Secchia, Peter

Grade Level: 
6, 7, 8, 9, 10, 11, 12
West Michigan
Mr. Secchia was active in downtown Grand Rapids revitalization. He led an initiative to convert a former gravel-mining pit into the Millennium Park recreation area, and he gave significant gifts to Michigan State University.

Biographical Highlights

Born in New Jersey in 1937, Secchia went to work for Universal Forest Products and eventually owned the company. He served as the U.S. Ambassador to Italy for four years. He became a major philanthropist in Grand Rapids, Michigan, especially benefiting Millennium Park and the MSU College of Human Medicine in Grand Rapids.

Historic Roots

Peter Secchia was born April 15, 1937, and grew up in New Jersey. His father, Casare (or Charlie) worked two jobs, including delivering newspapers. His mother, Valerie, worked at the high school. Peter served in the Marines from 1956 to 1959, attaining the rank of sergeant. He graduated from Michigan State University in 1962 with an economics degree. Directly out of college he went to work at Universal Forest Products—a wholesale lumber business—and had a forty-year career there. In 1971, he purchased 51 percent of the company. Secchia also owned River City Foods, which included twenty-one restaurants and catering facilities, and Sibsco, a family real estate development company doing work in downtown Grand Rapids. He was named United States Ambassador to Italy under President George H. W. Bush from 1989 to 1993. He chaired the Secchia Commission I and II, whose goal was to make state government smaller and more efficient. He is also a fundraiser and very active in the Republican Party.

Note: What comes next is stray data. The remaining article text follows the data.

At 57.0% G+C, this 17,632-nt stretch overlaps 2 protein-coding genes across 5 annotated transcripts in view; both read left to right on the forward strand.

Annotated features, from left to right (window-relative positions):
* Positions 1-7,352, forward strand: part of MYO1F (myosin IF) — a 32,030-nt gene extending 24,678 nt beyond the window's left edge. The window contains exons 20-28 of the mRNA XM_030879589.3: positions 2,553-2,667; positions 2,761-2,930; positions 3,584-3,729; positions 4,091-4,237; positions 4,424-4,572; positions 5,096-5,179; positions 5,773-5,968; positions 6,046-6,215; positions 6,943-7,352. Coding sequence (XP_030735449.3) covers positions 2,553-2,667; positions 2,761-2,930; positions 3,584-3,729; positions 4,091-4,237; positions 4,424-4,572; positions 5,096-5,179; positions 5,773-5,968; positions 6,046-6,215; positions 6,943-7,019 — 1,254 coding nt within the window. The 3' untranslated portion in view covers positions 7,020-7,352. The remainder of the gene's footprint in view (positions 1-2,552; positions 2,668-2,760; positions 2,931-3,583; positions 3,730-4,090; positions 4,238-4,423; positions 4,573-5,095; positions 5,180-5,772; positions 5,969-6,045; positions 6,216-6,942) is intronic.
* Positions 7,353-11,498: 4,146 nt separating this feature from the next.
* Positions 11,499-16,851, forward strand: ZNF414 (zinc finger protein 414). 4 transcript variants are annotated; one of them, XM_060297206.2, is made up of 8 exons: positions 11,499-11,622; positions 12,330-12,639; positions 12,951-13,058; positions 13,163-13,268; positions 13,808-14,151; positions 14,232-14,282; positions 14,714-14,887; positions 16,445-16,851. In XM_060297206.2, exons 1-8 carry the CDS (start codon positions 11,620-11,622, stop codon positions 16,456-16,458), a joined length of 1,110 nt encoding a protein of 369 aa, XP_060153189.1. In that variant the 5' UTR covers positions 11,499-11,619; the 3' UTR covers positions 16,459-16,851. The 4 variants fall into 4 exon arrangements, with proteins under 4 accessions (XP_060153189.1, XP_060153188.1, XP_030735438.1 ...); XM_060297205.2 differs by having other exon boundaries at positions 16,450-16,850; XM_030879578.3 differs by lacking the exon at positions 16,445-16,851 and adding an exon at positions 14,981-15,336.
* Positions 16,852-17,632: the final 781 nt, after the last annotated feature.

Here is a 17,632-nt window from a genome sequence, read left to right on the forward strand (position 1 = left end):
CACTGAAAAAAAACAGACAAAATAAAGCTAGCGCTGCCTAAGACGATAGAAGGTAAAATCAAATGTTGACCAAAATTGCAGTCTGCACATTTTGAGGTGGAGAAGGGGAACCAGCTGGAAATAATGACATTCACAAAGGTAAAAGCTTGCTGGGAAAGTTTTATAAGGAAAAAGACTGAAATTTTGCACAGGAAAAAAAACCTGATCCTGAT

Having found success at Universal Forest Products and other businesses, Secchia became a force for federal and state Republican political causes. He was a lead supporter of developing the recreation area called Millennium Park and the MSU medical school in Grand Rapids.

Ties to the Philanthropic Sector

Secchia is involved in a variety of community philanthropy. He started a project that provided a free Thanksgiving meal at Pietro's Restaurant for the less fortunate in Grand Rapids. He chaired the Gus Macker basketball tournament for the Grand Rapids Schools and served on the board of the Youth Commonwealth. A large gift to Grand Valley State University prompted them to name a residence hall after him. He chaired a group that raised money and led an initiative to convert a former gravel-mining pit into Millennium Park. In early 2007, MSU alumnus Secchia gave the lead gift toward the construction of a building to house the university’s college of human medicine in Grand Rapids. Secchia gave other significant gifts to MSU. He played a role in community building by offering his assistance to a number of important Grand Rapids institutions.

Key Related Ideas

Raised in an Italian-American family struggling to survive the Great Depression, Secchia came to Grand Rapids and found success in business. He became active in Republican Party politics. He also found important ways to give back to the community through volunteering and philanthropy.